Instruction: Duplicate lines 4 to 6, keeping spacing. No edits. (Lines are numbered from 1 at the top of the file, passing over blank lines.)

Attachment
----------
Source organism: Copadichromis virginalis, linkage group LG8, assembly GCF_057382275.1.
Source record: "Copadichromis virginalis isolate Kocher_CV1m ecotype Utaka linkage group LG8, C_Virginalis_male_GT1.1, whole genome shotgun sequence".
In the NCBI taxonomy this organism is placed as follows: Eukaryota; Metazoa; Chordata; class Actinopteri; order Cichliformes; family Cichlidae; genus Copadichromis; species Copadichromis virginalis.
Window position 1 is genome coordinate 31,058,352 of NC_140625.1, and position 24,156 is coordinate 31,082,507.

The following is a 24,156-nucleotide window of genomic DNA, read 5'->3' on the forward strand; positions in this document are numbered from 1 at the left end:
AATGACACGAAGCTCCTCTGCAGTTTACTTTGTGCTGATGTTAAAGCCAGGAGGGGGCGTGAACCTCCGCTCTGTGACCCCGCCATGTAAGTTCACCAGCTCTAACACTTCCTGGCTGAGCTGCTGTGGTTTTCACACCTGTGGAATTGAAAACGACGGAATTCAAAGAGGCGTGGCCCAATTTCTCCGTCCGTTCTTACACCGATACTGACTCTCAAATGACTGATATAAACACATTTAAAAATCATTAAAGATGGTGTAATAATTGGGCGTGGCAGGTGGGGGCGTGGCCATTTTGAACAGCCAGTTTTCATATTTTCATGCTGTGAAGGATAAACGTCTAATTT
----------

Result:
Window position 1 is genome coordinate 31,058,352 of NC_140625.1, and position 24,156 is coordinate 31,082,507.

The following is a 24,156-nucleotide window of genomic DNA, read 5'->3' on the forward strand; positions in this document are numbered from 1 at the left end:
AATGACACGAAGCTCCTCTGCAGTTTACTTTGTGCTGATGTTAAAGCCAGGAGGGGGCGTGAACCTCCGCTCTGTGACCCCGCCATGTAAGTTCACCAGCTCTAACACTTCCTGGCTGAGCTGCTGTGGTTTTCACACCTGTGGAATTGAAAACGACGGAATTCAAAGAGGCGTGGCCCAATTTCTCCGTCCGTTCTTACACCGATACTGACTCTCAAATGACTGATATAAACACATTTAAAAATCATTAAAGATGGTGTAATAATTGGGCGTGGCAGGTGGGGGCGTGGCCATTTTGAACAGCCAGTTTTCATATTTTCATGCTGTGAAGGATAAACGTCTAATTT